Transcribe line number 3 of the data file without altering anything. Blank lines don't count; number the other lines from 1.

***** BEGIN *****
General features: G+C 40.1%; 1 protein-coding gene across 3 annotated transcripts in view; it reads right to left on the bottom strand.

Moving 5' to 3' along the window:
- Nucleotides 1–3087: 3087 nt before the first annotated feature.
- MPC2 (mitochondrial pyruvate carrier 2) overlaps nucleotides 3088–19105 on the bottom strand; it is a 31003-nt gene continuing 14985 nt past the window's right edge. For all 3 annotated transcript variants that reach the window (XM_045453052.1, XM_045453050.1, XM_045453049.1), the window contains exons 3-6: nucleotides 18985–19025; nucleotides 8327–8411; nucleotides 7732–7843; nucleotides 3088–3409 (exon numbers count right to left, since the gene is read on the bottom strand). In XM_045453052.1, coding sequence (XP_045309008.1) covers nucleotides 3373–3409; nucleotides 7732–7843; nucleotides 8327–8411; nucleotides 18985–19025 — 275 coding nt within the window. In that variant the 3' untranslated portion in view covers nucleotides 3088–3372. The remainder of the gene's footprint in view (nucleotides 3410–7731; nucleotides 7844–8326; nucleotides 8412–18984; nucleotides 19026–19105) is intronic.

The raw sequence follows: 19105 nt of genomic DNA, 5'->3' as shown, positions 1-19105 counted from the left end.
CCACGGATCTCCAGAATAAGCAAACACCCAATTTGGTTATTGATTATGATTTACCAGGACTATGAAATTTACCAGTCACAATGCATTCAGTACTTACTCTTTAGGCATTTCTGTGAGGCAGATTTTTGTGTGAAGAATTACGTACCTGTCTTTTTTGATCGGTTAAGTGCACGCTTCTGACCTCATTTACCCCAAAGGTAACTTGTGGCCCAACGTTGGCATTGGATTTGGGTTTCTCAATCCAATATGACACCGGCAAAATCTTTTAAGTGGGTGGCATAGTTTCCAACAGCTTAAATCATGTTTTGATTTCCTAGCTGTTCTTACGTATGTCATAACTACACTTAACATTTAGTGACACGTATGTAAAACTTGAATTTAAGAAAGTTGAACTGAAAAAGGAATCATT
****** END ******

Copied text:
- Nucleotides 1–3087: 3087 nt before the first annotated feature.